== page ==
The short answer is that you don't. Big, upfront planning is orthogonal to agile development. Instead, you should focus on iterative and incremental development with tight feedback loops to ensure that you're building the right things and embracing change throughout the project's life cycle.
Big, Upfront Requirements an Anti-Pattern
Doing detailed or large-scale requirements at the inception of a project is an agile anti-pattern. In particular, the Manifesto for Agile Software Development values:
Working software over comprehensive documentation[.]
Likewise, Scrum Theory explicitly avoids the use of fixed, upfront planning:
Scrum employs an iterative, incremental approach to optimize predictability and control risk.
While there is nothing stopping you from linking user stories or other types of Product Backlog Items to functional requirements, doing so is often a "project smell" that you're fixing scope, which is ideally the movable part of the Iron Triangle in Scrum. Furthermore, it's often an indication that you're making implementation decisions too early in the process. Lean practices require that you make architectural and design decisions at the last responsible moment, which is almost never at the very beginning of a project when functional requirement specifications are usually gathered.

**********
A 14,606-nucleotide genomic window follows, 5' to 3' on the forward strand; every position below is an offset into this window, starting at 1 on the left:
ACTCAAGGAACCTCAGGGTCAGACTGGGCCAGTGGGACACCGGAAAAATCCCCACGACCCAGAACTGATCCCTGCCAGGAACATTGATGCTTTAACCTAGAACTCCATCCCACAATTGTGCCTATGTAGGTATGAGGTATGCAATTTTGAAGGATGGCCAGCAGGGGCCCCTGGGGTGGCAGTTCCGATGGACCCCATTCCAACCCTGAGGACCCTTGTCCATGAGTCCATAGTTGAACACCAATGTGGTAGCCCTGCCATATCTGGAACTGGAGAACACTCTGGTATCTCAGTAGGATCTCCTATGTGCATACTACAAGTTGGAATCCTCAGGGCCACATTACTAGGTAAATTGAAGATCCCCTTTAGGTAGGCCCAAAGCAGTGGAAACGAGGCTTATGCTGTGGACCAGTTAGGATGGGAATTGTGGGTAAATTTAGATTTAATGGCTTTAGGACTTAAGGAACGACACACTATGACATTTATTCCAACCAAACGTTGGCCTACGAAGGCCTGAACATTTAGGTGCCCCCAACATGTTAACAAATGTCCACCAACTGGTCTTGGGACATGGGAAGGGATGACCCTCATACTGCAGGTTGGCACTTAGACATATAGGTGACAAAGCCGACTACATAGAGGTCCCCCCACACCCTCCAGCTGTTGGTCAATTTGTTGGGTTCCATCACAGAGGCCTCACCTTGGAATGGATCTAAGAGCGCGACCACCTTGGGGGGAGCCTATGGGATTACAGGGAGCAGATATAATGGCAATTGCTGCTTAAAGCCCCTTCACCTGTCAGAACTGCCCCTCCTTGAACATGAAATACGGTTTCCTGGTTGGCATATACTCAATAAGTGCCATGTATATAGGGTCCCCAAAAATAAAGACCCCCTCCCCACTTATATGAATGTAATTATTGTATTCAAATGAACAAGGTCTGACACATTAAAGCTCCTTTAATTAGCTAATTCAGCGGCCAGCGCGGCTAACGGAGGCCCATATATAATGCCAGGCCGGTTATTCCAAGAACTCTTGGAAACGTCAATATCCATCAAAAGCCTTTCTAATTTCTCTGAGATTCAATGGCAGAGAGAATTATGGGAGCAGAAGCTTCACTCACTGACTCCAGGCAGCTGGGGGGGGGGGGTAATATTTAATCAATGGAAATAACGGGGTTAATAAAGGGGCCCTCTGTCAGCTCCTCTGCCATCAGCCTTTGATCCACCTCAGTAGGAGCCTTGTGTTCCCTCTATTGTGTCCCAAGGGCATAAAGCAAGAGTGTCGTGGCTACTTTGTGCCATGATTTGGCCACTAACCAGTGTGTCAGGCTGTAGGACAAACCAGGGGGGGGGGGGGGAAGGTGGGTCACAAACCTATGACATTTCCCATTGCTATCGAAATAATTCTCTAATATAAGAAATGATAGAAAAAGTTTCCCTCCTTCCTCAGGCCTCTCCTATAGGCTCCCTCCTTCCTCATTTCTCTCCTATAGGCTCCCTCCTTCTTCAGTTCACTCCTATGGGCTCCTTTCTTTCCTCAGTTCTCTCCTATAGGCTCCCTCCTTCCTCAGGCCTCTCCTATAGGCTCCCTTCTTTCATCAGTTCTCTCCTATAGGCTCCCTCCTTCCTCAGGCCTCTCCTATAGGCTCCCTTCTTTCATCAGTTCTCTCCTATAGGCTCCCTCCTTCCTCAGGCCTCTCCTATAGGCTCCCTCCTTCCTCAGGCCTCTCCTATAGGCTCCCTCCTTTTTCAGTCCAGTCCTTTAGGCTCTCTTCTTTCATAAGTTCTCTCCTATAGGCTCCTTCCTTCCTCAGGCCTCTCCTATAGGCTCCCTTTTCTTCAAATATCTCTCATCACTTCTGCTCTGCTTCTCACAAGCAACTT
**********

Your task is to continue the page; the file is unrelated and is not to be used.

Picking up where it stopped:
What to do Instead
Within the Scrum framework, you should be leveraging the framework to perform just-in-time planning at the proper level of granularity. In particular:
- Leverage Backlog Refinement to identify work that will likely be in scope for the next iteration, maximizing the amount of work not done.
- Use Sprint Planning to decompose work into tasks and deliverables only for the current increment, optimizing for just-in-time planning.
- Leave implementation details out of Product Backlog and (most) Sprint Backlog items, allowing for greater flexibility.
- Gather feedback from stakeholders during the Sprint Review to identify changes and refinements to be treated as new work, allowing the project to continually evolve to meet changing market demands and to take advantage of lessons learned.
While not required by Scrum, agile practices generally require integrating test-driven design or behavior-driven development (often in collaboration with stakeholders or customers) to ensure that any functional requirements in scope for the current iteration are well-defined and testable. This type of "living documentation" is often more useful, more accurate, more maintainable, and more effective than typical functional requirements documents.